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Originally published in The Seattle Sunday Times, May 27, 1906

Neither the Northern Pacific nor the Pacific Coast Co. can own them in this state after the year 1908

Two come within jurisdiction of Interstate Commerce Commission, and are subject to new rate bill; only way they can avoid a violation of law is by disposing of their properties to constituent companies

By W.W. Jermane

Members of the House and Senate, who have studied the working of the Elkins amendment to the rate bill, forbidding railroads from owning coal mines, say under its provisions neither the Pacific Coast Company nor the Northern Pacific Company can continue to own coal mines in the State of Washington after 1908.

The question as to whether the Pacific Coast Company and the Northern Pacific could continue to operate their coal properties was suggested by The Times a week ago. At that time Vice President J.C. Ford of the Pacific Coast Company thought his line was exempt. Mr. Ford is now in his way East to consult President H.W. Cannon, and the coal question may form a topic of conversation. (more…)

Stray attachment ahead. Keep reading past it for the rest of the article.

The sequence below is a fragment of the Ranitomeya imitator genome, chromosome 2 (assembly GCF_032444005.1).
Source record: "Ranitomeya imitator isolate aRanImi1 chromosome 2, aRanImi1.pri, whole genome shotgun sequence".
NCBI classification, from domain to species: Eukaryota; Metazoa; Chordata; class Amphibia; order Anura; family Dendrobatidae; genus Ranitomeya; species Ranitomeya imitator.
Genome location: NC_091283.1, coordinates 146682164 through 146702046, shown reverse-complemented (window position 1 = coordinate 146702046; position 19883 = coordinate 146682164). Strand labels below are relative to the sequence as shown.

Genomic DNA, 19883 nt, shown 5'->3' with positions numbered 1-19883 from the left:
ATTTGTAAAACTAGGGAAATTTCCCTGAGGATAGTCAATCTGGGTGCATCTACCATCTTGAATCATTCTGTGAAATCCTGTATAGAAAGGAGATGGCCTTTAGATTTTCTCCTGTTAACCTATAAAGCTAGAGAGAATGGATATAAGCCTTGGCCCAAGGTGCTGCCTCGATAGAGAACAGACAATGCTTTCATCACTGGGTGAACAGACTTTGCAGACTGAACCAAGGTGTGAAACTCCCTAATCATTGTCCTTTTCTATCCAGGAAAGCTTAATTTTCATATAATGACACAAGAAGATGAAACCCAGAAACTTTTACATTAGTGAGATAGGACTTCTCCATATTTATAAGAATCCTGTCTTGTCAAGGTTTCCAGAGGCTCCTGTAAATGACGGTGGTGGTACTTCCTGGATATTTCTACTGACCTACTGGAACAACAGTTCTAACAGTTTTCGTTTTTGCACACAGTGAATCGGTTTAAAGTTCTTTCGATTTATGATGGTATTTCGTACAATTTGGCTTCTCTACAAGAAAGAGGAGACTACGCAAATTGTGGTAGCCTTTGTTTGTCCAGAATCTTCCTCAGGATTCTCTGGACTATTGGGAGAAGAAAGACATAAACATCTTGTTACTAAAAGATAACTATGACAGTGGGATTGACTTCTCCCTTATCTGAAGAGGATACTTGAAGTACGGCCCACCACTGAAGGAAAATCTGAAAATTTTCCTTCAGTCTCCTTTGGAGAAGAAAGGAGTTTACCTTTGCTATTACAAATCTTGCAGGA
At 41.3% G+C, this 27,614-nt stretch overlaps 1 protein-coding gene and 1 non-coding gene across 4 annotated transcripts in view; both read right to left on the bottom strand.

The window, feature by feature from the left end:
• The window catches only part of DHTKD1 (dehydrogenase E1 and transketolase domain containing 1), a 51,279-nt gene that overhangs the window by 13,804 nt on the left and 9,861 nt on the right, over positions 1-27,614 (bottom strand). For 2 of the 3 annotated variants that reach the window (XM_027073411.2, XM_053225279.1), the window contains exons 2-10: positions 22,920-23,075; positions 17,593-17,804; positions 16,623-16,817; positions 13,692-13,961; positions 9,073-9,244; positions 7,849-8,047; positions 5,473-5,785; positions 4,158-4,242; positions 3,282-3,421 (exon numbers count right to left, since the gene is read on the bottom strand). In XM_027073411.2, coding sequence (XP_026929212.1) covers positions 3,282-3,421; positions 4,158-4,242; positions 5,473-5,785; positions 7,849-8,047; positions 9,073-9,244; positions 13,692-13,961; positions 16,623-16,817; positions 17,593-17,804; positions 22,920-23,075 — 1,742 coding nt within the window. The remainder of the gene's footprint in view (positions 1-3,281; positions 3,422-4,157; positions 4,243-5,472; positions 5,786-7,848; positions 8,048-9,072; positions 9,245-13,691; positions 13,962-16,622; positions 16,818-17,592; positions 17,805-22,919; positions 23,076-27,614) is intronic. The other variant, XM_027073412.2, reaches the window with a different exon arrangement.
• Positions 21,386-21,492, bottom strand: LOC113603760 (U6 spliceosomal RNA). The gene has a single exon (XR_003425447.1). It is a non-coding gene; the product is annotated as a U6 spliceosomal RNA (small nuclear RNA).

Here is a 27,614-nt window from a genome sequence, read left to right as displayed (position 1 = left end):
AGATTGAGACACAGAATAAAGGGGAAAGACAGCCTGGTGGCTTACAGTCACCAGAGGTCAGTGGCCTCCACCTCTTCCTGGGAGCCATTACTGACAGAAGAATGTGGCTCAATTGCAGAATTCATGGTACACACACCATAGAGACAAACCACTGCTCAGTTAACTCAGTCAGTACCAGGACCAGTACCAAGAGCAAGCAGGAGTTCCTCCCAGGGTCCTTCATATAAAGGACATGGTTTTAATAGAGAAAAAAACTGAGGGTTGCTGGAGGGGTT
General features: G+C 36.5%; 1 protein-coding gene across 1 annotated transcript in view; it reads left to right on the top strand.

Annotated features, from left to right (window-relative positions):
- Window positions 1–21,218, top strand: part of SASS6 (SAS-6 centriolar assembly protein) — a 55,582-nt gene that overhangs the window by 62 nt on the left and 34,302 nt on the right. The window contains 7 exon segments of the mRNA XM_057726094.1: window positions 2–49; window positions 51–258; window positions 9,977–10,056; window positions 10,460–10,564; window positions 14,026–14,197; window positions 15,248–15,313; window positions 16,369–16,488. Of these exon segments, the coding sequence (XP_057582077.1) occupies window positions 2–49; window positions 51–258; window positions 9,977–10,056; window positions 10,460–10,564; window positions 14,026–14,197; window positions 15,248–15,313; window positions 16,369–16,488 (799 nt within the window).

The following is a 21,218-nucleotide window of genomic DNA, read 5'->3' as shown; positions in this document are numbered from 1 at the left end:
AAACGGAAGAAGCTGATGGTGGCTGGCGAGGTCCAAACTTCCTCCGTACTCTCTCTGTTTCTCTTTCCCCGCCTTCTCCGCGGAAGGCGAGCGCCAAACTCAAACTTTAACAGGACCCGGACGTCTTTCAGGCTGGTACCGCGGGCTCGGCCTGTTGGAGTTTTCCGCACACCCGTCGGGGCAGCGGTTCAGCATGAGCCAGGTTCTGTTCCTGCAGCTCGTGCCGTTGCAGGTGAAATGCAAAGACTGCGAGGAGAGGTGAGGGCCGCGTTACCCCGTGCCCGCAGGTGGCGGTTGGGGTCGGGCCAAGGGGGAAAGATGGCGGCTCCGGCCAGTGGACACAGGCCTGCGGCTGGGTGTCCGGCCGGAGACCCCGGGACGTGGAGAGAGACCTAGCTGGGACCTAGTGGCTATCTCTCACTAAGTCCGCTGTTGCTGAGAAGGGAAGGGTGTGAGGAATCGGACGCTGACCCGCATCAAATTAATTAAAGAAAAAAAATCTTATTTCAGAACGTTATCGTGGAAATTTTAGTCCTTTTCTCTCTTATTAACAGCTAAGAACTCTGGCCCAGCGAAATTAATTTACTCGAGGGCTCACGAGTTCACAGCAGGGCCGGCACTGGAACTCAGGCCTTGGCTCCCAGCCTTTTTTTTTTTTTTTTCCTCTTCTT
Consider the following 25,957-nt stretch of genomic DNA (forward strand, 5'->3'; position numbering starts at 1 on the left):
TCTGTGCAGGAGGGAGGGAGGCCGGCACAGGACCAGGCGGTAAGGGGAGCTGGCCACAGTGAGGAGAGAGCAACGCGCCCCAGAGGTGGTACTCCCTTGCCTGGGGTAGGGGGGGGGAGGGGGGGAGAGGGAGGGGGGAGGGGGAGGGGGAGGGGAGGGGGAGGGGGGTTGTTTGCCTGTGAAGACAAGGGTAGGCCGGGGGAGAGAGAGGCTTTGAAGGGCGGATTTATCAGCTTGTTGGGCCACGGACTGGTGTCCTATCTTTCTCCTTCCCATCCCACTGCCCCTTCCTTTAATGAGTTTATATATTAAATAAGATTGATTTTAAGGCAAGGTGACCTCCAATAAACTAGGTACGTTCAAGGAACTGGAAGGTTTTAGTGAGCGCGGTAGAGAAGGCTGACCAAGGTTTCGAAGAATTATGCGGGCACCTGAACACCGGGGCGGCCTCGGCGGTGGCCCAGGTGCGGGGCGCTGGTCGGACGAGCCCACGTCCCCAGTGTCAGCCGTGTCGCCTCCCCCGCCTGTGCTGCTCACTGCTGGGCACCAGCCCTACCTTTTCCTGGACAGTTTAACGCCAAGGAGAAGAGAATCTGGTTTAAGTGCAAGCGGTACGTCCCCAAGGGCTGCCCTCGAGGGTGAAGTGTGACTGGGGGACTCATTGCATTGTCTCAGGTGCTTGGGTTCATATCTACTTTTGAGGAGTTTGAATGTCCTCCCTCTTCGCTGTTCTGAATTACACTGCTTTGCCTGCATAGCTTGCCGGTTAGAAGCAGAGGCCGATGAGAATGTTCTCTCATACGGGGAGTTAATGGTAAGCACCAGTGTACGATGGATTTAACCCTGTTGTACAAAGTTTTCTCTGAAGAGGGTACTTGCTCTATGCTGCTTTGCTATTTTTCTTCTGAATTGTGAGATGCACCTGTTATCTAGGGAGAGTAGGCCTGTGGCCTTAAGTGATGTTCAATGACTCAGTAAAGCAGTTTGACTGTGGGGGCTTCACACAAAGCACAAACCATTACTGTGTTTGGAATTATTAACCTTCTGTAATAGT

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Originally published in The Seattle Daily Times, May 18, 1899

The little town of Maple Valley on the Columbia & Puget Sound Railroad has developed a new industry. It is that of “whiskey peddling.” The people of Maple Valley say that a man named Paul Bassen has been traveling round in that neighborhood with a valet full of whiskey flasks, peddling the fiery liquid out to customers the same way the ordinary peddler sells needles and thread. (more…)